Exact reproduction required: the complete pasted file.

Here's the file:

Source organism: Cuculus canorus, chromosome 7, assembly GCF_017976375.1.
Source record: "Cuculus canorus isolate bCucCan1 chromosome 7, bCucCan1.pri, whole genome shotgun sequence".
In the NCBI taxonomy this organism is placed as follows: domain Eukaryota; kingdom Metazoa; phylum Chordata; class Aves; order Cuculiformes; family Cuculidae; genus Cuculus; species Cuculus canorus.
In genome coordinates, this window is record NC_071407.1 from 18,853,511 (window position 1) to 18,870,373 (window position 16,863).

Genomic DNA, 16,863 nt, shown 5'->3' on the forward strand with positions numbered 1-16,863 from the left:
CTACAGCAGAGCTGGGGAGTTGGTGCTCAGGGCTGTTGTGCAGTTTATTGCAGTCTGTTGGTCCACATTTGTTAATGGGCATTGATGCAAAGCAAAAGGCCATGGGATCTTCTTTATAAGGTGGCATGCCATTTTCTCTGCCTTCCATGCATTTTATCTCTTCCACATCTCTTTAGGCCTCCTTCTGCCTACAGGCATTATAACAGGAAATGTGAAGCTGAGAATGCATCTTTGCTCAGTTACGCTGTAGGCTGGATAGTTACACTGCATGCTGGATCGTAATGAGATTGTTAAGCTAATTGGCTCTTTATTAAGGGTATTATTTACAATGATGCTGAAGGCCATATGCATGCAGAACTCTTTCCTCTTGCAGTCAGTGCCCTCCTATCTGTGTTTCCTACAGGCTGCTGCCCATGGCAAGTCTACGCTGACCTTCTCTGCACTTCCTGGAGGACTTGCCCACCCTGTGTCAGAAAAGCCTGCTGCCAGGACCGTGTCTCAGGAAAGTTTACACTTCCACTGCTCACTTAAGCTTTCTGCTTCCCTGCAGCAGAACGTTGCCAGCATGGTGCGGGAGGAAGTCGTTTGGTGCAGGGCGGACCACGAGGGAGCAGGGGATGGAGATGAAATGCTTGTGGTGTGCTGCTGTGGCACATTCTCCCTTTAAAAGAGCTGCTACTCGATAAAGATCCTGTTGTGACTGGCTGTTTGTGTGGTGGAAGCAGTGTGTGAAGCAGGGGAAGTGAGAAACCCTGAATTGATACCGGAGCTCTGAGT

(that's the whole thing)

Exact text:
Source organism: Cuculus canorus, chromosome 7, assembly GCF_017976375.1.
Source record: "Cuculus canorus isolate bCucCan1 chromosome 7, bCucCan1.pri, whole genome shotgun sequence".
In the NCBI taxonomy this organism is placed as follows: domain Eukaryota; kingdom Metazoa; phylum Chordata; class Aves; order Cuculiformes; family Cuculidae; genus Cuculus; species Cuculus canorus.
In genome coordinates, this window is record NC_071407.1 from 18,853,511 (window position 1) to 18,870,373 (window position 16,863).

Genomic DNA, 16,863 nt, shown 5'->3' on the forward strand with positions numbered 1-16,863 from the left:
CTACAGCAGAGCTGGGGAGTTGGTGCTCAGGGCTGTTGTGCAGTTTATTGCAGTCTGTTGGTCCACATTTGTTAATGGGCATTGATGCAAAGCAAAAGGCCATGGGATCTTCTTTATAAGGTGGCATGCCATTTTCTCTGCCTTCCATGCATTTTATCTCTTCCACATCTCTTTAGGCCTCCTTCTGCCTACAGGCATTATAACAGGAAATGTGAAGCTGAGAATGCATCTTTGCTCAGTTACGCTGTAGGCTGGATAGTTACACTGCATGCTGGATCGTAATGAGATTGTTAAGCTAATTGGCTCTTTATTAAGGGTATTATTTACAATGATGCTGAAGGCCATATGCATGCAGAACTCTTTCCTCTTGCAGTCAGTGCCCTCCTATCTGTGTTTCCTACAGGCTGCTGCCCATGGCAAGTCTACGCTGACCTTCTCTGCACTTCCTGGAGGACTTGCCCACCCTGTGTCAGAAAAGCCTGCTGCCAGGACCGTGTCTCAGGAAAGTTTACACTTCCACTGCTCACTTAAGCTTTCTGCTTCCCTGCAGCAGAACGTTGCCAGCATGGTGCGGGAGGAAGTCGTTTGGTGCAGGGCGGACCACGAGGGAGCAGGGGATGGAGATGAAATGCTTGTGGTGTGCTGCTGTGGCACATTCTCCCTTTAAAAGAGCTGCTACTCGATAAAGATCCTGTTGTGACTGGCTGTTTGTGTGGTGGAAGCAGTGTGTGAAGCAGGGGAAGTGAGAAACCCTGAATTGATACCGGAGCTCTGAGT